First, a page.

5. The Genetic Evidence for Ancient Origin of Cattle
The origin of domesticated cattle is old, and genetic evidence indicates that its domestication occurred more than once and in several regions ( Loftus et al., 1994 ; Troy et al., 2001 ; Hanotte et al., 2002 ). For instance, the origin of most traditional European cattle varieties is Near Eastern ( Troy et al., 2001 ) and African cattle has some Near Eastern genetic components in addition to its indigenous African gene pools ( Hanotte et al., 2002 ). The spread of domesticated cattle over large areas probably resulted in influencing local traditions with specific rites related to cattle. It is possible that some of these rites even predate cattle domestication.
6. Red Hair and Ancient Middle Eastern Sacrifice
Why red? The use of red-haired subjects for sacrifice has venerable roots in the Middle East. The ancient Egyptians had a tradition of burning red-haired men and cattle and scattering their ashes with winnowing fans ( Frazer, 1990 ). This sacrifice was offered by the king at the grave of Osiris ( Diodorus of Sicily, 1968 ; Murphy, 1985 ). As in the Jewish rite, the red-haired oxen that were sacrificed in ancient Egypt also had to be perfectly red ( Diodorus of Sicily, 1968 ): a single black or white hair found on the beast disqualified it for the sacrifice ( Herodotus, 1966 ).
Was purification with red heifer’s ashes an original Jewish innovation or a modification of an earlier pagan rite? Human sacrifice was practiced in many societies and religions in the ancient Near Eastern world. Archaeological and literary evidence has been found, mainly from the irrigation civilizations at both ends of the Fertile Crescent, namely Egypt and the kingdoms of Mesopotamia ( Green, 1975 ), where the documentation is good ( Murphy, 1985 ). These influential societies had various cultural impacts on the smaller nations in the Levant through trade, marriage, and diplomatic affairs, as well as through direct conquest and control ( Hallow, 1996 ). The Canaanite culture that co-occupied the same land as the Israelites regularly practiced child sacrifice ( Bergmann, 1992 ), intimations of which are found even in the Bible ( Leviticus, 18: p. 21 ; Deuteronomy, 18: p. 10 ; Kings II, 15: p. 3, 17: p. 17, 21: p. 6, 23: p. 10 ). Jews, however, replaced the Canaanite tradition of human sacrifice with animal sacrifice, charity and prayer ( Ben Maimon, 1963 ). It seems likely that the ancient Egyptian ritual that used the ashes of red-haired humans and cattle, and probable similar Levantine rites that were lost, were the origin of the Jewish custom of using the ashes of a red heifer. We argue that the Jewish religion, which was established and accepted by some tribes in the Levant more than 3000 years ago was influenced by the Egyptian culture, especially following the Egyptian rule of the southern Levant in the Late Bronze Age (ca. 1550-1200 B.C.) ( Na’aman, 1982 ). Macalister ( Macalister, 1951 ) proposed that the red heifer ritual is probably very ancient. We propose that the Jewish religion, however, seems to have changed the original pagan ritual involving human sacrifice in certain cases to one that purifies from defilement only with animal sacrifice. The enigmatic origin of this rite ( Baumgarten, 1993 ) no doubt accords with the general lack of detailed knowledge on the transition from a pagan Canaanite tribe into the Israelite nation. The dramatic cultural change from pantheism to monotheism should be studied without religious restrictions in order to understand its roots, probably in the Late Bronze Age of the Near East.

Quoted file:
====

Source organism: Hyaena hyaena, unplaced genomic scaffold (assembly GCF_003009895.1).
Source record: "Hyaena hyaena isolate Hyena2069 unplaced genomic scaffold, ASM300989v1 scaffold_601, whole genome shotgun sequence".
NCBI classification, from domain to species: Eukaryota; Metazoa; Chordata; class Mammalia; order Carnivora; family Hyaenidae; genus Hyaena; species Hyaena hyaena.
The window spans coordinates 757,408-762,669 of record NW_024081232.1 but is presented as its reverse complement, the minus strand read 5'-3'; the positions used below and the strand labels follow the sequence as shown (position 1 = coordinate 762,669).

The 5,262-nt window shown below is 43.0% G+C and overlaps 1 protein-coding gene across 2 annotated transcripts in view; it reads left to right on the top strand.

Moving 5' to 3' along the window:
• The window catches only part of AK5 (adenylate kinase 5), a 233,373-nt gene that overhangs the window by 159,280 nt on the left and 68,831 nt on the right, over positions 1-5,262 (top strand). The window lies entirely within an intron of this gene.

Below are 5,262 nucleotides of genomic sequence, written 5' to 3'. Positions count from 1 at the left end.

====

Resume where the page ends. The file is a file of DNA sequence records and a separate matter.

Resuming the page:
*Both authors contributed equally to this paper.